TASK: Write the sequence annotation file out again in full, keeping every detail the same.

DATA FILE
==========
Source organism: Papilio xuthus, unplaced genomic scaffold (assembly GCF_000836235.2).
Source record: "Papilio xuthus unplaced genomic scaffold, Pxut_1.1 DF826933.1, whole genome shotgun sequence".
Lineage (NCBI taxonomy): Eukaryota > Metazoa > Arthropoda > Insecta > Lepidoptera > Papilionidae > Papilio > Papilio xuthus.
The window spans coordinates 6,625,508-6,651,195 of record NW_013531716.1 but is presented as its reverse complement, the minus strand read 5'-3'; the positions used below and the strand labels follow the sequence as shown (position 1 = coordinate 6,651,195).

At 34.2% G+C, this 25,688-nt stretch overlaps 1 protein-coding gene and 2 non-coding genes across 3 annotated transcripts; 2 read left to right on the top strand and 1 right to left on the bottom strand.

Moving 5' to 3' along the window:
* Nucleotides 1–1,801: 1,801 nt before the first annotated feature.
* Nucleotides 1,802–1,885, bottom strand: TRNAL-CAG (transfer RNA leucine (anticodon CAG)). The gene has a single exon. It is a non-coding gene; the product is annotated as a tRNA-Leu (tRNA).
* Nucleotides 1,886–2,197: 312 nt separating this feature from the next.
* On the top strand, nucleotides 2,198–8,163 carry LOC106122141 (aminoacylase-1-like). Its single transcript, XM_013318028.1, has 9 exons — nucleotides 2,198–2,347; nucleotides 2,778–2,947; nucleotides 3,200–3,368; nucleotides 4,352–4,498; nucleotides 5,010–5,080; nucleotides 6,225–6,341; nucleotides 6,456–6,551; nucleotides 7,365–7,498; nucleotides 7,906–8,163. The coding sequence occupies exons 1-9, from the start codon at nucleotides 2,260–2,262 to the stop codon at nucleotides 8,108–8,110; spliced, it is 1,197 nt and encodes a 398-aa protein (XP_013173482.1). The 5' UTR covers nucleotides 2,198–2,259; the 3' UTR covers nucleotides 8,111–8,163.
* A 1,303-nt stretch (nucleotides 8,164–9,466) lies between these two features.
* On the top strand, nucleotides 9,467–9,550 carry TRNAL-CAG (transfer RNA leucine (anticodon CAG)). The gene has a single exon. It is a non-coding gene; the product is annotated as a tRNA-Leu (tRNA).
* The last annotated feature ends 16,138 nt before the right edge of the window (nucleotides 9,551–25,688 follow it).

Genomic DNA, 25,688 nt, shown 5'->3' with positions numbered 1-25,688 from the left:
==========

Source organism: Papilio xuthus, unplaced genomic scaffold (assembly GCF_000836235.2).
Source record: "Papilio xuthus unplaced genomic scaffold, Pxut_1.1 DF826933.1, whole genome shotgun sequence".
Lineage (NCBI taxonomy): Eukaryota > Metazoa > Arthropoda > Insecta > Lepidoptera > Papilionidae > Papilio > Papilio xuthus.
The window spans coordinates 6,625,508-6,651,195 of record NW_013531716.1 but is presented as its reverse complement, the minus strand read 5'-3'; the positions used below and the strand labels follow the sequence as shown (position 1 = coordinate 6,651,195).

At 34.2% G+C, this 25,688-nt stretch overlaps 1 protein-coding gene and 2 non-coding genes across 3 annotated transcripts; 2 read left to right on the top strand and 1 right to left on the bottom strand.

Moving 5' to 3' along the window:
* Nucleotides 1–1,801: 1,801 nt before the first annotated feature.
* Nucleotides 1,802–1,885, bottom strand: TRNAL-CAG (transfer RNA leucine (anticodon CAG)). The gene has a single exon. It is a non-coding gene; the product is annotated as a tRNA-Leu (tRNA).
* Nucleotides 1,886–2,197: 312 nt separating this feature from the next.
* On the top strand, nucleotides 2,198–8,163 carry LOC106122141 (aminoacylase-1-like). Its single transcript, XM_013318028.1, has 9 exons — nucleotides 2,198–2,347; nucleotides 2,778–2,947; nucleotides 3,200–3,368; nucleotides 4,352–4,498; nucleotides 5,010–5,080; nucleotides 6,225–6,341; nucleotides 6,456–6,551; nucleotides 7,365–7,498; nucleotides 7,906–8,163. The coding sequence occupies exons 1-9, from the start codon at nucleotides 2,260–2,262 to the stop codon at nucleotides 8,108–8,110; spliced, it is 1,197 nt and encodes a 398-aa protein (XP_013173482.1). The 5' UTR covers nucleotides 2,198–2,259; the 3' UTR covers nucleotides 8,111–8,163.
* A 1,303-nt stretch (nucleotides 8,164–9,466) lies between these two features.
* On the top strand, nucleotides 9,467–9,550 carry TRNAL-CAG (transfer RNA leucine (anticodon CAG)). The gene has a single exon. It is a non-coding gene; the product is annotated as a tRNA-Leu (tRNA).
* The last annotated feature ends 16,138 nt before the right edge of the window (nucleotides 9,551–25,688 follow it).

Genomic DNA, 25,688 nt, shown 5'->3' with positions numbered 1-25,688 from the left: